Of course, these three observations cannot substitute for the deep-dive into people’s cultural models of nature that FrameWorks’ report offers. I hope you will read the full report and find it useful to some robust conversations about how we engage and sustain potential nature advocates. But just addressing these three challenges would greatly improve public understanding: get nature nearby, get under the hood and explain how it works on human health, and populate our imaginations with accessible nature.
12 PRINCIPLES FOR A NATURE-RICH CITY
MAKING FRESH TRACKS: Natural Leaders from the Arctic Circle and Urban Los Angeles Partner Up
FROM ALASKA TO AUSTRALIA: A Global Odyssey to Connect Kids with Nature
BEYOND LEGACY CAMP: What C&NN’s Natural Leaders Do When They Get Home
THE LIGHT OF NATURAL LEADERS: Young People Move the New Nature Movement
LET’S CREATE A WORLDWIDE HOMEGROWN PARK
In the News
A BREATH OF FRESH AIR: City of Grand Rapids Aims to Reconnect Children with Nature
A CHALLENGE TO DECATUR: Embrace the Outdoors
NLC AND CHILDREN & NATURE NETWORK CHOOSE SEVEN CITIES FOR PLANNING COHORT
Charlotte Observer: Author challenges Charlotte to connect children with nature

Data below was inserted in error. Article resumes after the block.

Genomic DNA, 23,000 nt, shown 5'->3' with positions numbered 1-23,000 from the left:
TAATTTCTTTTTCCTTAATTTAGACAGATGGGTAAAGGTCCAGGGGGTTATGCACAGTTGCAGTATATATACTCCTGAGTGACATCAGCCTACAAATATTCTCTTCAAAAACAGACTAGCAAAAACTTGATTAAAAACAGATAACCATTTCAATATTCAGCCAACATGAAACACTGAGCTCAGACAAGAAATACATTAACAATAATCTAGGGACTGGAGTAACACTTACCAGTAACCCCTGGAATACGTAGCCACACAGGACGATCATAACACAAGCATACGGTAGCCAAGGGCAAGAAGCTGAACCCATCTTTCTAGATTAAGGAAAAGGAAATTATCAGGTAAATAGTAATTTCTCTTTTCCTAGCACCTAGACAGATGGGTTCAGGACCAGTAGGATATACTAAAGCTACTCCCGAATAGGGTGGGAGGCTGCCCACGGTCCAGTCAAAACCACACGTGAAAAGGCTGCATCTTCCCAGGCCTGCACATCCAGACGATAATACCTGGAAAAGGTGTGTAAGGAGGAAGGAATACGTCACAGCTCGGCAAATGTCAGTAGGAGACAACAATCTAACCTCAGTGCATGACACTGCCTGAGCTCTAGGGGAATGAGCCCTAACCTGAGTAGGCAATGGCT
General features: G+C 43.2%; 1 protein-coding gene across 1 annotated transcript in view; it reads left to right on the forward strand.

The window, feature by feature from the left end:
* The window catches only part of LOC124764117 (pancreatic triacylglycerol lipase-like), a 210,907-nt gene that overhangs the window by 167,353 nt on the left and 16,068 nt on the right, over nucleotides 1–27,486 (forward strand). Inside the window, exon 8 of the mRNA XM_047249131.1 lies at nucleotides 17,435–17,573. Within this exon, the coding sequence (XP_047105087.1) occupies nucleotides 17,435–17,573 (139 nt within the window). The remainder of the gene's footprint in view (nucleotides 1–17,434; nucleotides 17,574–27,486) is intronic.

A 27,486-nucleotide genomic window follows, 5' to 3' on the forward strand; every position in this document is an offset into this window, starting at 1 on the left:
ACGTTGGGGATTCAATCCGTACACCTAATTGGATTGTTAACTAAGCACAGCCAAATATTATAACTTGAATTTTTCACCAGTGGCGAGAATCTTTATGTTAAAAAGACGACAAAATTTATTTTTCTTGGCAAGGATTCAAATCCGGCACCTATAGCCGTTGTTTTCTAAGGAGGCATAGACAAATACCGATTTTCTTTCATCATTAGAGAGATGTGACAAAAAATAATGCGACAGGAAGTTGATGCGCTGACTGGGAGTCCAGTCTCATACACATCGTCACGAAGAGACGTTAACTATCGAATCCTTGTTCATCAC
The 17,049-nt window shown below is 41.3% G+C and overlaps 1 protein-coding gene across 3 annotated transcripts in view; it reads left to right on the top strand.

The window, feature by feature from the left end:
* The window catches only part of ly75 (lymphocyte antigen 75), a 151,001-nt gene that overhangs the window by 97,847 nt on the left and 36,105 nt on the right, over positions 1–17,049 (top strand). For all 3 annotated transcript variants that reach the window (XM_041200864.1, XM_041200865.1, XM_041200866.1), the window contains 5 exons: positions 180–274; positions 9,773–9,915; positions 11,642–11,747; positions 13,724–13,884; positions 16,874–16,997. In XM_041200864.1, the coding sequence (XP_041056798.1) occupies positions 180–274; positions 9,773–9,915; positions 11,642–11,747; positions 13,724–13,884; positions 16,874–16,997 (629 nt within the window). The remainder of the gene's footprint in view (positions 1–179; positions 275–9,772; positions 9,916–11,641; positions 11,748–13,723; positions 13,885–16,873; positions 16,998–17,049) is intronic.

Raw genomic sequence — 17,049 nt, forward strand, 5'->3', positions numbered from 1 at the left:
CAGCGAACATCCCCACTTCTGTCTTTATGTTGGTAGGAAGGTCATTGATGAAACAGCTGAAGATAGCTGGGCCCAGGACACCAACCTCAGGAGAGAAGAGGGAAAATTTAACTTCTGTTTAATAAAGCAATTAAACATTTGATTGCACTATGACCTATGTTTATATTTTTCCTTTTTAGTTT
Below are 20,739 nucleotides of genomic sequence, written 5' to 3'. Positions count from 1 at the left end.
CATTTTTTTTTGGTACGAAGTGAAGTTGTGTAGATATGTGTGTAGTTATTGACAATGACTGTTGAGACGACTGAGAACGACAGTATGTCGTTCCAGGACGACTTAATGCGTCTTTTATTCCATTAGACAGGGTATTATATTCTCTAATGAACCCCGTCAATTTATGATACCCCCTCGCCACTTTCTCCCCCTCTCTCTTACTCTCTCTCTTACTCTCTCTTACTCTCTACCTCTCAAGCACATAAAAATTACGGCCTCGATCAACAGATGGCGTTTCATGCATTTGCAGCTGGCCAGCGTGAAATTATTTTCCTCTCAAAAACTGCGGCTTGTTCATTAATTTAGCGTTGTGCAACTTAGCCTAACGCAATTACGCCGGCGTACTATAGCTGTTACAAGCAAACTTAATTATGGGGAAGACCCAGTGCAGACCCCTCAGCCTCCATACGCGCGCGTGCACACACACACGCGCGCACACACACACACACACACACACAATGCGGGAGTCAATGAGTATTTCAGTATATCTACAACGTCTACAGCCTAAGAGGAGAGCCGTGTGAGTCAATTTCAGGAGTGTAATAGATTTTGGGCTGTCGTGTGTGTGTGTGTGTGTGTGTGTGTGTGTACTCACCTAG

New Initiative to Help Cities Increase Nature Access for Children Launched By National League of Cities and C&NN4 Trailblazers Working to Increase Diversity in The Great Outdoors
Detroit River Canoeing Events Connect Youth, Families with Nature
National League of Cities, Department of Interior, YMCA of the US sign agreement
UK Parliament Report: Green Space and Health
MAKING HEALTHY PLACES: Designing and Building for Health, Well-being, and Sustainability
— Andrew Dannenberg, Howard Frumkin, Richard Jackson
BIOPHILIC CITIES: Integrating Nature into Urban Design and Planning: Tim Beatley
BIOPHILIC DESIGN: The Theory, Science, and Practice of Bringing Buildings to Life: Stephen R. Kellert, Judith Heerwagen, Martin Mador
VITAMIN N: The Essential Guide to a Nature-Rich Life: Richard Louv
THE NATURE PRINCIPLE: Reconnecting with Life in a Virtual World: Richard Louv
Photo(s) Credit: Wikicommons, Stocksy, National Park Service, Pexels